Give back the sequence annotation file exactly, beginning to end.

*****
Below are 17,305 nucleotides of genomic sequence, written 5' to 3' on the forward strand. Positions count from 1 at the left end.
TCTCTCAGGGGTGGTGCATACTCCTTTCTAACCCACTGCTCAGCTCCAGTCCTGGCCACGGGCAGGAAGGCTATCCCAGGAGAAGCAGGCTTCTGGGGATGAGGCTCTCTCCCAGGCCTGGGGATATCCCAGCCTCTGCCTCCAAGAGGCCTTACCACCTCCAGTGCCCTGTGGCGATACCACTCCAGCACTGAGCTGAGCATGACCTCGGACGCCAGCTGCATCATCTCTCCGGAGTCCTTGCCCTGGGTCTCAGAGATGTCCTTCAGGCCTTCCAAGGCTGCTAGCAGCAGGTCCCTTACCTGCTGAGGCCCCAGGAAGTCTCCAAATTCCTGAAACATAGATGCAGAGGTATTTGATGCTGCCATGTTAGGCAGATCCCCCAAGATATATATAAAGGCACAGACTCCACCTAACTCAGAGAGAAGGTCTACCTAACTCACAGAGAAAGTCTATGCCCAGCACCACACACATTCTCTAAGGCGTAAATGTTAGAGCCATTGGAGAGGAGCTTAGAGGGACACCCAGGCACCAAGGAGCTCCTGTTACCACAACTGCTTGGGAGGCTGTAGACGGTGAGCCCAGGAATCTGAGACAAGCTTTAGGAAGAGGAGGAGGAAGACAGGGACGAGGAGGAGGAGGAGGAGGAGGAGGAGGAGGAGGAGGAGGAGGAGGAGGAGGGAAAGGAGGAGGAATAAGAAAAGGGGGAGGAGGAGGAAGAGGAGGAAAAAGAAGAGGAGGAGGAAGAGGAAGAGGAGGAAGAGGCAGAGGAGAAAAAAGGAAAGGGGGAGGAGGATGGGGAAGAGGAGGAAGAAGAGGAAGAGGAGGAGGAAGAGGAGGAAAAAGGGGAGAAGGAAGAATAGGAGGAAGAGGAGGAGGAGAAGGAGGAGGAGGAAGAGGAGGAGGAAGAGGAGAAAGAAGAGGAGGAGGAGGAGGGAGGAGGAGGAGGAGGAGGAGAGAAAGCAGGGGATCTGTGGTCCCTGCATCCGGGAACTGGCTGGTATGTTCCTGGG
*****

Below are 17,305 nucleotides of genomic sequence, written 5' to 3' on the forward strand. Positions count from 1 at the left end.
TCTCTCAGGGGTGGTGCATACTCCTTTCTAACCCACTGCTCAGCTCCAGTCCTGGCCACGGGCAGGAAGGCTATCCCAGGAGAAGCAGGCTTCTGGGGATGAGGCTCTCTCCCAGGCCTGGGGATATCCCAGCCTCTGCCTCCAAGAGGCCTTACCACCTCCAGTGCCCTGTGGCGATACCACTCCAGCACTGAGCTGAGCATGACCTCGGACGCCAGCTGCATCATCTCTCCGGAGTCCTTGCCCTGGGTCTCAGAGATGTCCTTCAGGCCTTCCAAGGCTGCTAGCAGCAGGTCCCTTACCTGCTGAGGCCCCAGGAAGTCTCCAAATTCCTGAAACATAGATGCAGAGGTATTTGATGCTGCCATGTTAGGCAGATCCCCCAAGATATATATAAAGGCACAGACTCCACCTAACTCAGAGAGAAGGTCTACCTAACTCACAGAGAAAGTCTATGCCCAGCACCACACACATTCTCTAAGGCGTAAATGTTAGAGCCATTGGAGAGGAGCTTAGAGGGACACCCAGGCACCAAGGAGCTCCTGTTACCACAACTGCTTGGGAGGCTGTAGACGGTGAGCCCAGGAATCTGAGACAAGCTTTAGGAAGAGGAGGAGGAAGACAGGGACGAGGAGGAGGAGGAGGAGGAGGAGGAGGAGGAGGAGGAGGAGGAGGAGGAGGGAAAGGAGGAGGAATAAGAAAAGGGGGAGGAGGAGGAAGAGGAGGAAAAAGAAGAGGAGGAGGAAGAGGAAGAGGAGGAAGAGGCAGAGGAGAAAAAAGGAAAGGGGGAGGAGGATGGGGAAGAGGAGGAAGAAGAGGAAGAGGAGGAGGAAGAGGAGGAAAAAGGGGAGAAGGAAGAATAGGAGGAAGAGGAGGAGGAGAAGGAGGAGGAGGAAGAGGAGGAGGAAGAGGAGAAAGAAGAGGAGGAGGAGGAGGGAGGAGGAGGAGGAGGAGGAGAGAAAGCAGGGGATCTGTGGTCCCTGCATCCGGGAACTGGCTGGTATGTTCCTGGG